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Introducing our new School of Physics and Astronomy Professor Malcolm Perry

The School of Physics and Astronomy has announced the appointment of Professor Malcolm Perry from autumn 2019.

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Professor Malcolm Perry
Professor Malcolm Perry

His work over the last 30 years has been at the very forefront of our understanding of quantum gravity and black holes. Professor Perry’s work has a strong overlap with the internationally renowned Strings Group in Theoretical Physics at Queen Mary where he will hold the position of Professor of Theoretical Physics.

About Professor Malcolm Perry

Professor Perry is a British theoretical physicist and a Fellow of Trinity College in Cambridge. He was professor in the Department of Applied Mathematics and Theoretical Physics at the University of Cambridge prior to joining Queen Mary. Malcolm attended King Edward’s School in Birmingham before reading physics at St John’s College in Oxford and was a graduate student at King’s College in Cambridge, under the supervision of Professor Stephen Hawking.  

He obtained his doctorate at the University of Cambridge with a thesis on the quantum mechanics of black holes. During his fellowship, he has made a major contribution to Euclidean quantum gravity and black hole radiation with Gary Gibbons and Stephen Hawking as applied through Einstein’s general theory of relativity. Malcolm’s aim is to advance our understanding of black hole physics and further our knowledge of the low-energy, or infrared, regime of quantum electrodynamics, gauge theories, and gravitation.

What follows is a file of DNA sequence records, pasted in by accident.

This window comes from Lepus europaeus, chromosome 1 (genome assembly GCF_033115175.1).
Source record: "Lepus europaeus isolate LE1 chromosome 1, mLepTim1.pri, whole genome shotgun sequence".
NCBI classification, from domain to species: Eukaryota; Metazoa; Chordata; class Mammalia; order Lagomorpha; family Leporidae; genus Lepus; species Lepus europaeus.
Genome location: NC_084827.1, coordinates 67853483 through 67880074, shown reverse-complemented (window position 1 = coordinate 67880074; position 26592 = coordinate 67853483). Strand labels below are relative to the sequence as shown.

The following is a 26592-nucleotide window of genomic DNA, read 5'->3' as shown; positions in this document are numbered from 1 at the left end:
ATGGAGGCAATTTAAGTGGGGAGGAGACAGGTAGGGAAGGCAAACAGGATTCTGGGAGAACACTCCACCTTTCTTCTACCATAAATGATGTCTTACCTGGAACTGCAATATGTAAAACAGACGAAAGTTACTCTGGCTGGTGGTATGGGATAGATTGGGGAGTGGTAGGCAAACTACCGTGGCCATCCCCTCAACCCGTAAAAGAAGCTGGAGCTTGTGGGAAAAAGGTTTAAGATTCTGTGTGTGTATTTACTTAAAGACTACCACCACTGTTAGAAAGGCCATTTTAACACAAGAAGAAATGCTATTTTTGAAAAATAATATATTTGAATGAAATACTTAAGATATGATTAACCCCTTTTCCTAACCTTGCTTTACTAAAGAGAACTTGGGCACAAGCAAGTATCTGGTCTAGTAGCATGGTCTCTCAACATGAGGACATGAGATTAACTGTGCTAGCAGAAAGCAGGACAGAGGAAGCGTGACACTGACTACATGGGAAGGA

Professor Perry has won awards from the Gravity Research Foundation and holds a Sloan Research Fellowship. His most recent work with Stephen Hawking and Andrew Strominger is the most significant step to solving the long standing information paradox for black holes and also to horizons in cosmological models. With Perimeter Institute Faculty member Robert Myers, he developed the Myers-Perry metric, which shows how to construct black holes in the higher space-time dimensions associated with string theory. He is a member of the Department of Applied Mathematics and Theoretical Physics Relativity and Gravitation research group.

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